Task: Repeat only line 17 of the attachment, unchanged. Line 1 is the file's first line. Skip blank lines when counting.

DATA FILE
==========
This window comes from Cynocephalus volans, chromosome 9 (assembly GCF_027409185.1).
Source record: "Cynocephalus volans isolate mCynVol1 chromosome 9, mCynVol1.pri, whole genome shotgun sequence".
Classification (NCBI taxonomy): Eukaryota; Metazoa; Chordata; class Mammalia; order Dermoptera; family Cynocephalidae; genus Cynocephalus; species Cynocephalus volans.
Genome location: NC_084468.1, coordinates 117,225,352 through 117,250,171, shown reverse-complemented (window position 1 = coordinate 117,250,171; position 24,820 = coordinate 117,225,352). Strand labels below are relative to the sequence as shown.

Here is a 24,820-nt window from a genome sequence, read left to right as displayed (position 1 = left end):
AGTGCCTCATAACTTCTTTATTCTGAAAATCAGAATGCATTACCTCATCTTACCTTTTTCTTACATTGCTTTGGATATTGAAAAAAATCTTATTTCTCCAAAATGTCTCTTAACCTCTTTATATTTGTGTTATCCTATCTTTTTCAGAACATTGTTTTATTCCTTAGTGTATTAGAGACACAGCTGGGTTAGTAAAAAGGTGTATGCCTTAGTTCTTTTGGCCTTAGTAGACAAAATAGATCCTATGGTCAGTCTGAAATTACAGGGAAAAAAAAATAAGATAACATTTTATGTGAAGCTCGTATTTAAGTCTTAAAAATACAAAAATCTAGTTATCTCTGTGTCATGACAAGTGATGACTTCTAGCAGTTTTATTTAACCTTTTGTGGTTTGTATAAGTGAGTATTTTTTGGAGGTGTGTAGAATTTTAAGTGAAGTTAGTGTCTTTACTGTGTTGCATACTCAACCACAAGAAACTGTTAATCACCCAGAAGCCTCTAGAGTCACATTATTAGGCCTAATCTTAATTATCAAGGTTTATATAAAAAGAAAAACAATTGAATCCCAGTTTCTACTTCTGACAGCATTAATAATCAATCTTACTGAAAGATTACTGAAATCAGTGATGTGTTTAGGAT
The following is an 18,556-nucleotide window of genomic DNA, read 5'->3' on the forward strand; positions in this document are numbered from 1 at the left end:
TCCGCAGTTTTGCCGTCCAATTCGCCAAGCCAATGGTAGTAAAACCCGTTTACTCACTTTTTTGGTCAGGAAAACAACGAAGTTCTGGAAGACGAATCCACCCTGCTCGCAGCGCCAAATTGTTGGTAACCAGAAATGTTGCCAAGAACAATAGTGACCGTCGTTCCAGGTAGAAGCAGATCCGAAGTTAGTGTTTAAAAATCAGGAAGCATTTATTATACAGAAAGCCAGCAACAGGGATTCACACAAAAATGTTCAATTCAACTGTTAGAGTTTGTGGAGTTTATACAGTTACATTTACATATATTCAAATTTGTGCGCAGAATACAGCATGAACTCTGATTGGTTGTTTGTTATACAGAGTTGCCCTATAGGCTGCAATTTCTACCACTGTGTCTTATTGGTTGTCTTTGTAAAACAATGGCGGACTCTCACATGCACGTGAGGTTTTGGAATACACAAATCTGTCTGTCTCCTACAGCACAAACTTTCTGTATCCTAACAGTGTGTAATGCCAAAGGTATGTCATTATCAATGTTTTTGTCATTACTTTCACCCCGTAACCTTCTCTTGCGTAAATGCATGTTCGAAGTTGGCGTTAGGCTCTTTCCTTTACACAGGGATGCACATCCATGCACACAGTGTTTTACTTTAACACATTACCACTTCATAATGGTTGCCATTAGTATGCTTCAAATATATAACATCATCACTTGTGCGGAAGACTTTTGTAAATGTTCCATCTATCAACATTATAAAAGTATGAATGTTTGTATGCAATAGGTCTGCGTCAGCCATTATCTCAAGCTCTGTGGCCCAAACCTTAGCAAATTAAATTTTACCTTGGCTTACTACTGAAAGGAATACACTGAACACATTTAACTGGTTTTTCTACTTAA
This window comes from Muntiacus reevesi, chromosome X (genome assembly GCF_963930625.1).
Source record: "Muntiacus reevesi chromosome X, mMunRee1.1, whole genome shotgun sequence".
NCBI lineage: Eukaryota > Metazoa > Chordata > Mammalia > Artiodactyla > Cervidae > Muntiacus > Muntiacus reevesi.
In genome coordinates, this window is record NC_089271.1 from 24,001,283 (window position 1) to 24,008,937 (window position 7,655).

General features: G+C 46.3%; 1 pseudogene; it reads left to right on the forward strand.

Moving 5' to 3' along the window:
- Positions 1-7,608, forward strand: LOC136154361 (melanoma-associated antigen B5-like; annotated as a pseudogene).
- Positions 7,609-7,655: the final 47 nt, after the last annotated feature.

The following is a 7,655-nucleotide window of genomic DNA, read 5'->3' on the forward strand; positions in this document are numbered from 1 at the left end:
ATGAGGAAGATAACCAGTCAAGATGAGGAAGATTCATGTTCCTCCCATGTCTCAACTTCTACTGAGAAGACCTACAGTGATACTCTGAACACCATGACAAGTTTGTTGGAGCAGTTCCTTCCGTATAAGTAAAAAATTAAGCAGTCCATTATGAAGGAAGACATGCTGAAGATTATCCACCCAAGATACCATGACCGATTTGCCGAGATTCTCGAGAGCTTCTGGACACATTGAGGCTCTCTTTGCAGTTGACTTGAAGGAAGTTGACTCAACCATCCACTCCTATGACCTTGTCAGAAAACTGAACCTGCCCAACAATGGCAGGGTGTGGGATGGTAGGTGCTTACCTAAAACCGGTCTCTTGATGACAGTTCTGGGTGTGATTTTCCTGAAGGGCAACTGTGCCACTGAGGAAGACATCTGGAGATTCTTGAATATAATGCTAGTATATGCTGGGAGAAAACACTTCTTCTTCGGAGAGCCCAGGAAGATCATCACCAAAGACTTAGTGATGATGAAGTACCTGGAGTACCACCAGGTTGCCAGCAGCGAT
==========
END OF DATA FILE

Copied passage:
The following is a 7,655-nucleotide window of genomic DNA, read 5'->3' on the forward strand; positions in this document are numbered from 1 at the left end: